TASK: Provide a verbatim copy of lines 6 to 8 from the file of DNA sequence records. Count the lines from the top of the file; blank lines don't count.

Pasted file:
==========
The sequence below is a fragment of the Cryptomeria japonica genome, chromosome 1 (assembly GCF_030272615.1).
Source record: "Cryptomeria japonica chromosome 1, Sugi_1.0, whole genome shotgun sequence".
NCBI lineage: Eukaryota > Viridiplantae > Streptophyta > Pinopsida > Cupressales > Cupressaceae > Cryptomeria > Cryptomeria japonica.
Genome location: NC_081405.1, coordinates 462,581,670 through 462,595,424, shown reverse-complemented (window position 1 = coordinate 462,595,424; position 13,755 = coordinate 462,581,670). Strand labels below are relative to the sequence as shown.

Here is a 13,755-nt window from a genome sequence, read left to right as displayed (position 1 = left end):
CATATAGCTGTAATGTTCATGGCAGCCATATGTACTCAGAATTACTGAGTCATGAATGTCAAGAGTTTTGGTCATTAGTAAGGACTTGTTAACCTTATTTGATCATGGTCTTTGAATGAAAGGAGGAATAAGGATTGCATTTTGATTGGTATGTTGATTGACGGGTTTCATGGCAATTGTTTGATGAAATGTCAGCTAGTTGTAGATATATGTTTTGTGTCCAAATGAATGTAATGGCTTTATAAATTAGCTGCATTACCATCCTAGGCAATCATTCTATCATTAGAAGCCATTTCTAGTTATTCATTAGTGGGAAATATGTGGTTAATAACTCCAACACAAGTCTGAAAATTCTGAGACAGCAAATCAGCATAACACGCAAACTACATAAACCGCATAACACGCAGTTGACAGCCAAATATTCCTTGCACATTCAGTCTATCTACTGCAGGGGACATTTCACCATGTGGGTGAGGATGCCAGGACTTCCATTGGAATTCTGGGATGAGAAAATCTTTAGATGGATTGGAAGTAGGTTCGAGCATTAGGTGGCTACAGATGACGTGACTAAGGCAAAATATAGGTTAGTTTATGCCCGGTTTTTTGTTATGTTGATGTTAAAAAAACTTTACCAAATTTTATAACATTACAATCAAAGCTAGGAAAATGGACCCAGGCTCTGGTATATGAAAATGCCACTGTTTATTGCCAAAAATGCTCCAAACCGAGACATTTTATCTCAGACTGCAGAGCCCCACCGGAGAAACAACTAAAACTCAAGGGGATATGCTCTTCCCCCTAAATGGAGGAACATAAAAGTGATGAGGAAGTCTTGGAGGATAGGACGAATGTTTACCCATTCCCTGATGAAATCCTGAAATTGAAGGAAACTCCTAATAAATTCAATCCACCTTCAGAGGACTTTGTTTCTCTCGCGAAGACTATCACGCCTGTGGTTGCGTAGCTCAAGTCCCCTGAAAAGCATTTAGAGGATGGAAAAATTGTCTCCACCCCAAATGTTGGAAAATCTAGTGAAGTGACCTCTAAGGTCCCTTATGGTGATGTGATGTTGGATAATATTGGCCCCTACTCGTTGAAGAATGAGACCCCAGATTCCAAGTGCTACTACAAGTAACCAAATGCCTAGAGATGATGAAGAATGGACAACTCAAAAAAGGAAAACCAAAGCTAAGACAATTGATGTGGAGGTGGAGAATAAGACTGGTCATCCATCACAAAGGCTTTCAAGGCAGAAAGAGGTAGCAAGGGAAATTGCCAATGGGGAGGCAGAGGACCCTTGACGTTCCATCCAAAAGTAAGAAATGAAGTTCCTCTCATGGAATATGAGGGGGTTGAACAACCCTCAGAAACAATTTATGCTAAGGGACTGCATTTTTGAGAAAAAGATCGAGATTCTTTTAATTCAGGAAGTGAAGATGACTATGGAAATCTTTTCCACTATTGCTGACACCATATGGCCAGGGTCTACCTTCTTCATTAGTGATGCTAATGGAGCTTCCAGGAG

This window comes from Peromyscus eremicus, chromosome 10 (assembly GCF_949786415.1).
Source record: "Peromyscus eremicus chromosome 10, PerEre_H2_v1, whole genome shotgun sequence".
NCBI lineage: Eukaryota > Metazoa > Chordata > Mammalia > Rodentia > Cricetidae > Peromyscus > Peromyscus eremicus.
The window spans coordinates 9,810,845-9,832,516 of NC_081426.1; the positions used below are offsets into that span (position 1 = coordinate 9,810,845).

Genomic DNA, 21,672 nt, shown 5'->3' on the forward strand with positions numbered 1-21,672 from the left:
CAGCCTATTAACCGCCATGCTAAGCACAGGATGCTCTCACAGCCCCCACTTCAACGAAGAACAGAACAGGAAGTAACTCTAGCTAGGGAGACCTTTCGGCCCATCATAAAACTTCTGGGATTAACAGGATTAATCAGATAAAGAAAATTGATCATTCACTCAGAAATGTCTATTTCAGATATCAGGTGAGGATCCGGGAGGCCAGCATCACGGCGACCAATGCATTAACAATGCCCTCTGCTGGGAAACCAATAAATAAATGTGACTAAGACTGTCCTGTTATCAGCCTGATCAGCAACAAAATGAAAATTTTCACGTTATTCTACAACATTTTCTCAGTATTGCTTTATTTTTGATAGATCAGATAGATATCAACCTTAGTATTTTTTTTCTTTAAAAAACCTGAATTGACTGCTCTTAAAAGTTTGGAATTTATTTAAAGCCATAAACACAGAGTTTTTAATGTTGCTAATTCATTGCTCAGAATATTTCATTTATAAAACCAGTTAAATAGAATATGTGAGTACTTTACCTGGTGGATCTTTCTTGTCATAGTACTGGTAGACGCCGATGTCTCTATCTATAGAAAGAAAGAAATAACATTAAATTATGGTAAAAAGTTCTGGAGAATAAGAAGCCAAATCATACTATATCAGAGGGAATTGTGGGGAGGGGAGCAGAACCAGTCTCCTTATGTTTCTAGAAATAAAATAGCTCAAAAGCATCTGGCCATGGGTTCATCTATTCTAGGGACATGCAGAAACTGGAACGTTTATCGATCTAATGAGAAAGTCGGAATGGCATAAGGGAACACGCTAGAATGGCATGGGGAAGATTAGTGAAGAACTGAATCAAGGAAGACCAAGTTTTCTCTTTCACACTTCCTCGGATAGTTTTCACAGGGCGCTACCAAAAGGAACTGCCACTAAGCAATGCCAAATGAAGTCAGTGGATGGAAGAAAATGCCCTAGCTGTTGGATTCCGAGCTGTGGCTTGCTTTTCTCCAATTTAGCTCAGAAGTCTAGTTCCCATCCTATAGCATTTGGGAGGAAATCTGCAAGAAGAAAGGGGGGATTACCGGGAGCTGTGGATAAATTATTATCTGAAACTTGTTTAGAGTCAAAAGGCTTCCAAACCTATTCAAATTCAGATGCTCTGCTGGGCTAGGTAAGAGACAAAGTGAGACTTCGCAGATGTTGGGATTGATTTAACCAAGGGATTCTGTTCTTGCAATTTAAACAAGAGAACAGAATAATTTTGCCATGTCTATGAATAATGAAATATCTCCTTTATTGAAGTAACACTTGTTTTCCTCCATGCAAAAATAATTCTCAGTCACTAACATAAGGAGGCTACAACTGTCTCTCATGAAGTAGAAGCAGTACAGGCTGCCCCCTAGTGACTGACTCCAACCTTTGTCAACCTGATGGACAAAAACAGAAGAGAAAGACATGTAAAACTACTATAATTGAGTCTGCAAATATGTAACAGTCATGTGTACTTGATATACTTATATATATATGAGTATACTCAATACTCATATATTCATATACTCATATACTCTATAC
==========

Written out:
CATATAGCTGTAATGTTCATGGCAGCCATATGTACTCAGAATTACTGAGTCATGAATGTCAAGAGTTTTGGTCATTAGTAAGGACTTGTTAACCTTATTTGATCATGGTCTTTGAATGAAAGGAGGAATAAGGATTGCATTTTGATTGGTATGTTGATTGACGGGTTTCATGGCAATTGTTTGATGAAATGTCAGCTAGTTGTAGATATATGTTTTGTGTCCAAATGAATGTAATGGCTTTATAAATTAGCTGCATTACCATCCTAGGCAATCATTCTATCATTAGAAGCCATTTCTAGTTATTCATTAGTGGGAAATATGTGGTTAATAACTCCAACACAAGTCTGAAAATTCTGAGACAGCAAATCAGCATAACACGCAAACTACATAAACCGCATAACACGCAGTTGACAGCCAAATATTCCTTGCACATTCAGTCTATCTACTGCAGGGGACATTTCACCATGTGGGTGAGGATGCCAGGACTTCCATTGGAATTCTGGGATGAGAAAATCTTTAGATGGATTGGAAGTAGGTTCGAGCATTAGGTGGCTACAGATGACGTGACTAAGGCAAAATATAGGTTAGTTTATGCCCGGTTTTTTGTTATGTTGATGTTAAAAAAACTTTACCAAATTTTATAACATTACAATCAAAGCTAGGAAAATGGACCCAGGCTCTGGTATATGAAAATGCCACTGTTTATTGCCAAAAATGCTCCAAACCGAGACATTTTATCTCAGACTGCAGAGCCCCACCGGAGAAACAACTAAAACTCAAGGGGATATGCTCTTCCCCCTAAATGGAGGAACATAAAAGTGATGAGGAAGTCTTGGAGGATAGGACGAATGTTTACCCATTCCCTGATGAAATCCTGAAATTGAAGGAAACTCCTAATAAATTCAATCCACCTTCAGAGGACTTTGTTTCTCTCGCGAAGACTATCACGCCTGTGGTTGCGTAGCTCAAGTCCCCTGAAAAGCATTTAGAGGATGGAAAAATTGTCTCCACCCCAAATGTTGGAAAATCTAGTGAAGTGACCTCTAAGGTCCCTTATGGTGATGTGATGTTGGATAATATTGGCCCCTACTCGTTGAAGAATGAGACCCCAGATTCCAAGTGCTACTACAAGTAACCAAATGCCTAGAGATGATGAAGAATGGACAACTCAAAAAAGGAAAACCAAAGCTAAGACAATTGATGTGGAGGTGGAGAATAAGACTGGTCATCCATCACAAAGGCTTTCAAGGCAGAAAGAGGTAGCAAGGGAAATTGCCAATGGGGAGGCAGAGGACCCTTGACGTTCCATCCAAAAGTAAGAAATGAAGTTCCTCTCATGGAATATGAGGGGGTTGAACAACCCTCAGAAACAATTTATGCTAAGGGACTGCATTTTTGAGAAAAAGATCGAGATTCTTTTAATTCAGGAAGTGAAGATGACTATGGAAATCTTTTCCACTATTGCTGACACCATATGGCCAGGGTCTACCTTCTTCATTAGTGATGCTAATGGAGCTTCCAGGAG

This window comes from Peromyscus eremicus, chromosome 10 (assembly GCF_949786415.1).
Source record: "Peromyscus eremicus chromosome 10, PerEre_H2_v1, whole genome shotgun sequence".